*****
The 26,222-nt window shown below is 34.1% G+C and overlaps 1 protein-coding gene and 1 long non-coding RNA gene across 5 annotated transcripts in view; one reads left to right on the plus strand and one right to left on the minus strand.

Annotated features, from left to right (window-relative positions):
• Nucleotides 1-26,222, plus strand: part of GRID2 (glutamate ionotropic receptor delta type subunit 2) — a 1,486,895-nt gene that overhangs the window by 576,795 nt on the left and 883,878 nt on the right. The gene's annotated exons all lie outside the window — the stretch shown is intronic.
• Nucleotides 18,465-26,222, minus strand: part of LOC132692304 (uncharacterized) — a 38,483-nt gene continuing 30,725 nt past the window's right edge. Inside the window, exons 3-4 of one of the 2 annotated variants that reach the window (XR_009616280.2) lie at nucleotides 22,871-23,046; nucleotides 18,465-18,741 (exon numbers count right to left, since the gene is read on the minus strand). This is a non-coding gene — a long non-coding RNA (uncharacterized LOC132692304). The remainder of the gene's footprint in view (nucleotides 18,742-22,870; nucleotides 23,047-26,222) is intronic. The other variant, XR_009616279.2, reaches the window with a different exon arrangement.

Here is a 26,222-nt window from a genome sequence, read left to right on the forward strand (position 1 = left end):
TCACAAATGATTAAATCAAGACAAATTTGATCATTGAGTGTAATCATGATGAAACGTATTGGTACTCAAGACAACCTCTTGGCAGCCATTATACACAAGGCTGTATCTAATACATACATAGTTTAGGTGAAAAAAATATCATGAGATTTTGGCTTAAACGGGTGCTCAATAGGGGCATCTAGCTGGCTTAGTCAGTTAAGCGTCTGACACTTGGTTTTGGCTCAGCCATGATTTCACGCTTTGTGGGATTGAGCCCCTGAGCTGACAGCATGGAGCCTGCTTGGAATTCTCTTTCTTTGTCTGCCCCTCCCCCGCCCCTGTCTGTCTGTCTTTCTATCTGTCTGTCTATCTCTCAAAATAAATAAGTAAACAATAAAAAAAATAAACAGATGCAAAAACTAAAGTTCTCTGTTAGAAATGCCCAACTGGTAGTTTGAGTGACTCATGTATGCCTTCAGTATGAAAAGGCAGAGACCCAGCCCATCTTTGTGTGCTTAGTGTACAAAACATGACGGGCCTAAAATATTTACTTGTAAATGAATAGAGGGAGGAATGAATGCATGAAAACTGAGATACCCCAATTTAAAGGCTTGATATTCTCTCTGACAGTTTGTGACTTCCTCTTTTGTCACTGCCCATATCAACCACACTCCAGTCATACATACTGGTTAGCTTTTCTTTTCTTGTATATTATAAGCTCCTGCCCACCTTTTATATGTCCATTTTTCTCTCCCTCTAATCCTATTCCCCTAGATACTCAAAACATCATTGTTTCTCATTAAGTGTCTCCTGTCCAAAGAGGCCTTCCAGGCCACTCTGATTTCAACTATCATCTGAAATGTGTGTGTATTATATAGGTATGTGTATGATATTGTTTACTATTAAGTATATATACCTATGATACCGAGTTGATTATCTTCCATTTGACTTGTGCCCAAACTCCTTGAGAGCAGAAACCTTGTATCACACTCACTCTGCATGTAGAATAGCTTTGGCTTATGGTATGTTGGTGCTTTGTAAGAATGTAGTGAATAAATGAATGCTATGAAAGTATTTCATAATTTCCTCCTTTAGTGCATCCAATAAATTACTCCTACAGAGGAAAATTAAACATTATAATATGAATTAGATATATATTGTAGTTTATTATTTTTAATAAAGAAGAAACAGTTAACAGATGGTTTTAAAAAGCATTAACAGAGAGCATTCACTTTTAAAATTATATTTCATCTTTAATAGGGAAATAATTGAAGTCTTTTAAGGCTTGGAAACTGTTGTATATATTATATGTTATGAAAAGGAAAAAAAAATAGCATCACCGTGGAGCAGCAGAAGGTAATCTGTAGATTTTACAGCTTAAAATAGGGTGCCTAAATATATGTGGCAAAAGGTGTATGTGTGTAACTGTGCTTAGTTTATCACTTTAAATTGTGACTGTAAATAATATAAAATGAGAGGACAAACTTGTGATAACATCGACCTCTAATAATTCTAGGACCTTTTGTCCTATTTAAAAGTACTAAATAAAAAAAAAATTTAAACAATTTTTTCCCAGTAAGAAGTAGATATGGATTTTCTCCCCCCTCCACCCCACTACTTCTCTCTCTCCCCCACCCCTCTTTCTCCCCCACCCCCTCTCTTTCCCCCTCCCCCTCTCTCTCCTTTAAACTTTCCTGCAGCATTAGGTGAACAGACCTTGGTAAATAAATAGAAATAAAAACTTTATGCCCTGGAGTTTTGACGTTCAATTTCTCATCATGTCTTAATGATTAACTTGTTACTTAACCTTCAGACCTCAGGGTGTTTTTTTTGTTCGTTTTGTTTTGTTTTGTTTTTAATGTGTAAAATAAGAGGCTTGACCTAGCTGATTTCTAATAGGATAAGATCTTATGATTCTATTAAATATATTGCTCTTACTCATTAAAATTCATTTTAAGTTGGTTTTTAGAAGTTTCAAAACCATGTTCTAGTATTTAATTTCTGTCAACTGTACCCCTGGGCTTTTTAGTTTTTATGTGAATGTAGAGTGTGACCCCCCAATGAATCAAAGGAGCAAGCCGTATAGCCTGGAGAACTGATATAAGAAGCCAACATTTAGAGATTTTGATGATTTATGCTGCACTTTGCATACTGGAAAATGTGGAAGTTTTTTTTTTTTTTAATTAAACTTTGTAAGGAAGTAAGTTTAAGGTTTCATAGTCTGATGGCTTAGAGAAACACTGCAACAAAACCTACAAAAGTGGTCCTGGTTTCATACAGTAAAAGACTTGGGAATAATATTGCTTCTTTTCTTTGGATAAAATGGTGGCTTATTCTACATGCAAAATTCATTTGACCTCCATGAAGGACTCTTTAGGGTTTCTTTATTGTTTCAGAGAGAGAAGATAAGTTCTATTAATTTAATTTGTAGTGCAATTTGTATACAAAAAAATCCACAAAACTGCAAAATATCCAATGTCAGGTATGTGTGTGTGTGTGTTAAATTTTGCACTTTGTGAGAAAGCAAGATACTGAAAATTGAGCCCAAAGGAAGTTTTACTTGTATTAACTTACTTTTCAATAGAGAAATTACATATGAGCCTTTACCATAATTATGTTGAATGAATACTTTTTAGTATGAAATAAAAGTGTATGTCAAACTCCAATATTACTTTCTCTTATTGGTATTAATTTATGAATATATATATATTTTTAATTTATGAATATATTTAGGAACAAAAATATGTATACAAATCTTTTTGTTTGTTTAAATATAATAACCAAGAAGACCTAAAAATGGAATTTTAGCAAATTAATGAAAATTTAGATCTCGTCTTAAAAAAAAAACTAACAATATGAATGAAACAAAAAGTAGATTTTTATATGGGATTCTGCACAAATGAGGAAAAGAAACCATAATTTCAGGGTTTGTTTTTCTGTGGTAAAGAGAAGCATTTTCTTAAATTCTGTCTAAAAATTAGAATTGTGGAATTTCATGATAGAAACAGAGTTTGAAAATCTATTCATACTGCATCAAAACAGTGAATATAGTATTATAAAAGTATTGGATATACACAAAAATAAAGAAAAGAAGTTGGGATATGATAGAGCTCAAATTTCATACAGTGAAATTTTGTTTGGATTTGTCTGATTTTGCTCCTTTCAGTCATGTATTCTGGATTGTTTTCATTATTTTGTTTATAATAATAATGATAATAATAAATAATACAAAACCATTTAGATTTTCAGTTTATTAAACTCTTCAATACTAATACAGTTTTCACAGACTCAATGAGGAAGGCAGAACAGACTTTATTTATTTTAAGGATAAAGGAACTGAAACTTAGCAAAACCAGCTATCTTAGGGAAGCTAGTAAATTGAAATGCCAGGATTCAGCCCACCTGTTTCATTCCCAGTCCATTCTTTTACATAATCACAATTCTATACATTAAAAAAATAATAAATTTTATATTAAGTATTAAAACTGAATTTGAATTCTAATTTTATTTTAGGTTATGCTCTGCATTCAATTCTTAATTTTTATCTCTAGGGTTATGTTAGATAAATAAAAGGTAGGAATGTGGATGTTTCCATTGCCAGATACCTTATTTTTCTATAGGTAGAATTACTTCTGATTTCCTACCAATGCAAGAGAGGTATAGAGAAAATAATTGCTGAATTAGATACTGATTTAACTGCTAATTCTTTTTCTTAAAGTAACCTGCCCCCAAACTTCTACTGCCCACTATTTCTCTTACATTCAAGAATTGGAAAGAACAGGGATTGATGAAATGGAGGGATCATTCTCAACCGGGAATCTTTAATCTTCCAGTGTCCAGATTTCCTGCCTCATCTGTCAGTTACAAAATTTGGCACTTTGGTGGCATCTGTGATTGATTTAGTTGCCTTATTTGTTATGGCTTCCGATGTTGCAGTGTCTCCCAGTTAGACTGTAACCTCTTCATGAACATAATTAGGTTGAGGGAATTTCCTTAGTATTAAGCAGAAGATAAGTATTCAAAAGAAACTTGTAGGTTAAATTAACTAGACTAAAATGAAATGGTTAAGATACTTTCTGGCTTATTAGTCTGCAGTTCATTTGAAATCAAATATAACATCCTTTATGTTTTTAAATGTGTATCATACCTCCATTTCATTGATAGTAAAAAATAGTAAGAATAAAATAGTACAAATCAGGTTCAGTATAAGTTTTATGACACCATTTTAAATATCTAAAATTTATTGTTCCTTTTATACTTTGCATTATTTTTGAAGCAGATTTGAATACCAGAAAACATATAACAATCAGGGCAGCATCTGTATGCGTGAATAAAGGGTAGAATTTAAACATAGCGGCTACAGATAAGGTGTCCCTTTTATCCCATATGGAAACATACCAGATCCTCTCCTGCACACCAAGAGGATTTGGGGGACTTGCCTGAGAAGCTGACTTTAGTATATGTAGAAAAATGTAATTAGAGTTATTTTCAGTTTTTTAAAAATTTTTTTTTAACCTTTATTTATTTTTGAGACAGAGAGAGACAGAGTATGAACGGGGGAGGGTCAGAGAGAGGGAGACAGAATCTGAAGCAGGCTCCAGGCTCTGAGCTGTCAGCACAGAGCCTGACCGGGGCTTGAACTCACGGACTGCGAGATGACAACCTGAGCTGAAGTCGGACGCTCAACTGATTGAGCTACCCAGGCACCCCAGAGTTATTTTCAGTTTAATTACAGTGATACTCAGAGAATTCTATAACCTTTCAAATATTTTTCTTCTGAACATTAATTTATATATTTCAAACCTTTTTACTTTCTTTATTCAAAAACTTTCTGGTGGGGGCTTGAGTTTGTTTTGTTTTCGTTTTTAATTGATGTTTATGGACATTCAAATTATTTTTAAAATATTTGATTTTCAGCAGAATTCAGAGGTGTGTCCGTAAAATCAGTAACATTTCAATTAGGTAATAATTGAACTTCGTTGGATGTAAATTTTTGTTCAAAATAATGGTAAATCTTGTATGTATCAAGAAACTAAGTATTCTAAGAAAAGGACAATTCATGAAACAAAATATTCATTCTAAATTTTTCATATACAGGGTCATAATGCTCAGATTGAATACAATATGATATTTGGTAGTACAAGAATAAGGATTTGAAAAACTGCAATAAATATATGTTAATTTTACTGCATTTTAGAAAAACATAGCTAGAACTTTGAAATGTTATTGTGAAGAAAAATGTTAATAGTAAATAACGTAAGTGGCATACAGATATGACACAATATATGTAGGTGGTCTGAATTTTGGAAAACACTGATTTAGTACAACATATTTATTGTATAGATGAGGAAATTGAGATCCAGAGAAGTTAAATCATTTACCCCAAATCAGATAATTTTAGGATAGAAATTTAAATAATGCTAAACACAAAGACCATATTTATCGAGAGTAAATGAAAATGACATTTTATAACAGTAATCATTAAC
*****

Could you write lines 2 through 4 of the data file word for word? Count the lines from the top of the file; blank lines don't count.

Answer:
Annotated features, from left to right (window-relative positions):
• Nucleotides 1-26,222, plus strand: part of GRID2 (glutamate ionotropic receptor delta type subunit 2) — a 1,486,895-nt gene that overhangs the window by 576,795 nt on the left and 883,878 nt on the right. The gene's annotated exons all lie outside the window — the stretch shown is intronic.
• Nucleotides 18,465-26,222, minus strand: part of LOC132692304 (uncharacterized) — a 38,483-nt gene continuing 30,725 nt past the window's right edge. Inside the window, exons 3-4 of one of the 2 annotated variants that reach the window (XR_009616280.2) lie at nucleotides 22,871-23,046; nucleotides 18,465-18,741 (exon numbers count right to left, since the gene is read on the minus strand). This is a non-coding gene — a long non-coding RNA (uncharacterized LOC132692304). The remainder of the gene's footprint in view (nucleotides 18,742-22,870; nucleotides 23,047-26,222) is intronic. The other variant, XR_009616279.2, reaches the window with a different exon arrangement.